Selling a home is an emotional process. And emotions seem to get the better of Sellers when it comes to pricing their home. It's easy for a person who has invested their heart and soul into a property to think it is better, and worth more, than homes that are comparable to a buyer.
This is a great post on the subject by J. Philip Faranda.
I got word tonight that my client's offer on a home in Tuckahoe was accepted. She is very happy. What is unusual about this particular deal is that the sellers actually interviewed me before they first went on the market but elected to list with someone else. I respect the agent, so I was happy for them. He and I are pals, and we are excited to be doing our first deal together. Ironically enough, the home is being sold for the exact price I predicted back in February, which was also probably the reason I didn't get hired.
The real pleasure about the negotations was that even though we started somewhat far apart, my colleague and I kept cooler heads and affected a meeting of the minds fairly quickly and solidly. It was very cool, and a far departure from the mini dramas I have seen playing out lately where the agents, who should be stablizing figures, have let their emotions get the better of them and inject unneeded drama into a process that calls for calm and sanity.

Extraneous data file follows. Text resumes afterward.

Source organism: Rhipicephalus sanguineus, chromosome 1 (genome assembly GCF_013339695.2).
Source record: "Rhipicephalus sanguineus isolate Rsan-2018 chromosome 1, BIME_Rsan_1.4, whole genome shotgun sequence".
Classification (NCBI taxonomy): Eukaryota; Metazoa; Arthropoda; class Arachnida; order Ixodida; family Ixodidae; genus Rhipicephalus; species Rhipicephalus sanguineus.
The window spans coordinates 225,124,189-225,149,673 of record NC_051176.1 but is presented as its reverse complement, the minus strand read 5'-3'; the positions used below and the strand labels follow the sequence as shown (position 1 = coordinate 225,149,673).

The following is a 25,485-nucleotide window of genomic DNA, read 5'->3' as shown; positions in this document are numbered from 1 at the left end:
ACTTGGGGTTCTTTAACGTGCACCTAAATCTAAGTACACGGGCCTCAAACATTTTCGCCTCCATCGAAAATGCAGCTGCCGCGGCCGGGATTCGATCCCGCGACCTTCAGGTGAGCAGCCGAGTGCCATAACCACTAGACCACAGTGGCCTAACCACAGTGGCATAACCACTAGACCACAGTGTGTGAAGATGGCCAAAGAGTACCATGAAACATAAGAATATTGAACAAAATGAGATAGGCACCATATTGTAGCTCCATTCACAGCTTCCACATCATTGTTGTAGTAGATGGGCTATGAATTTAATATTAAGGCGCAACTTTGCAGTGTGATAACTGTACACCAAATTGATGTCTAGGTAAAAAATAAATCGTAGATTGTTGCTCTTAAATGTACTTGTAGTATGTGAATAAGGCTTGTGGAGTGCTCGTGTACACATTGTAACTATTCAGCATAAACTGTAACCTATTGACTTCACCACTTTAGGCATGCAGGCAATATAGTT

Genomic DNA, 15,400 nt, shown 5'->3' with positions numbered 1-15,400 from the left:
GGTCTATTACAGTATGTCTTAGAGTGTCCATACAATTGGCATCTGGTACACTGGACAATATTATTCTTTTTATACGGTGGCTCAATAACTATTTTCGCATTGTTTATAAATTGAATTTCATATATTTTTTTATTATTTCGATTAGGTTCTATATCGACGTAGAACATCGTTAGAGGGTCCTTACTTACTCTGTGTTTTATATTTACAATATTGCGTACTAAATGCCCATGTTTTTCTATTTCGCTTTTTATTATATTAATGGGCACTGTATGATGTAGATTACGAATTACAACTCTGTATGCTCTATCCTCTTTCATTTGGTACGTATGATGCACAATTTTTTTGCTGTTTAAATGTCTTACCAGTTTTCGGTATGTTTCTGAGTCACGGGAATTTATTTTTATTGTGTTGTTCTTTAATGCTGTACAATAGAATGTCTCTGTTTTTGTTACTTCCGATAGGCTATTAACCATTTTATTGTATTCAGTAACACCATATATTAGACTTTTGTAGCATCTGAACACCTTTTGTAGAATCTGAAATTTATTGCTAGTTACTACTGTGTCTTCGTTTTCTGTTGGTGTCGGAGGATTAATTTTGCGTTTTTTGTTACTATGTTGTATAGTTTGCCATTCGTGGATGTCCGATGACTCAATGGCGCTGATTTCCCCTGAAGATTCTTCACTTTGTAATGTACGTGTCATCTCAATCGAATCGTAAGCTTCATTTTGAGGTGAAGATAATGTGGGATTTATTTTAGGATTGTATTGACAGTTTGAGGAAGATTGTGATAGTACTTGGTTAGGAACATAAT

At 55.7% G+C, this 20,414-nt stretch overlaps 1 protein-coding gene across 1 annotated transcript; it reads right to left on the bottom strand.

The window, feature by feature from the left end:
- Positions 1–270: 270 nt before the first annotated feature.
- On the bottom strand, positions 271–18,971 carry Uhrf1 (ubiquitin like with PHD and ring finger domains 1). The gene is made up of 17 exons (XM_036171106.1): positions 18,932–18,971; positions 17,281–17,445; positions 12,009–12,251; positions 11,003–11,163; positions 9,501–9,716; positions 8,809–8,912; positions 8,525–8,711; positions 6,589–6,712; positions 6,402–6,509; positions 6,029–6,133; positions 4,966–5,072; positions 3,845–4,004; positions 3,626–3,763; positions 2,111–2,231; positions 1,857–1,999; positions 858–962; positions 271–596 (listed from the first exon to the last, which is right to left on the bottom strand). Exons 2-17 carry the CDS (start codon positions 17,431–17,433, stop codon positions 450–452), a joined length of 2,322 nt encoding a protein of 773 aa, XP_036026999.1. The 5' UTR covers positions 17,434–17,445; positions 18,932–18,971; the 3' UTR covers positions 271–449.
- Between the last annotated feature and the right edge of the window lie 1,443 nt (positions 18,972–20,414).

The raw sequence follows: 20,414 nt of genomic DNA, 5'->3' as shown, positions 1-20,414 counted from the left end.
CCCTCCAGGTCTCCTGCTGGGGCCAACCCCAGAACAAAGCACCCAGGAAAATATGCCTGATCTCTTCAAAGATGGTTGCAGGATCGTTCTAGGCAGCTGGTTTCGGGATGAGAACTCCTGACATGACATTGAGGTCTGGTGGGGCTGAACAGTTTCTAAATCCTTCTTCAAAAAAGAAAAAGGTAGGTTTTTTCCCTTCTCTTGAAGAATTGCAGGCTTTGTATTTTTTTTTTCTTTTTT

Among the sillier tactics I have seen is the petty nonsense some sellers and their agents pull when comparable sales are cited as justification for the price offered.
- Oh THAT dump? Our place is way better
- Number 122 up the street? Are you kidding? Have you seen how it backs up to the highway?
- Obviously you've never seen the inside of of this one. It is a fetid relic.
- That is in no way shape or form a comparable. Please. How insulting.Now, the more mature Westchester neighborhoods are no cookie cutter subdivisions, and it is true that no two houses are exactly alike. But a comparable sale does not suggest an exact sale. It simply appeals to similar end buyers. So if you have an 1800 square foot tudor, a 1900 square foot colonial is plenty close enough. And while I respect some honest bias toward one's own home, it is ludicrous to think that the other homes that have been selected by by the market while you remain unsold are bad places. If anything, buyers in Westchester are scooping the cream off the top. If another house sells ahead of yours, what makes you think yours is better? Why would a buyer choose another house if it was not as nice as yours for the money?Are the buyers stupid? Blind? Hardly. Buyers today are more savvy and careful than they have ever been. If a house sells ahead of another, it is always for good reason.In short, it is foolish to discount the comparable sales because of subjective bias, especially in this environment. Anything selling now is priced right and in good to great shape for the money. You can take that to the bank. The sooner some sellers (and their agents) come out of the fog that their house is not the only habitable house in the neighborhood the sooner they will sell. It means suspending bias, but it pays off far better in the end than destructive house vanity.Brokers and agents who grasp this are doing their job right.
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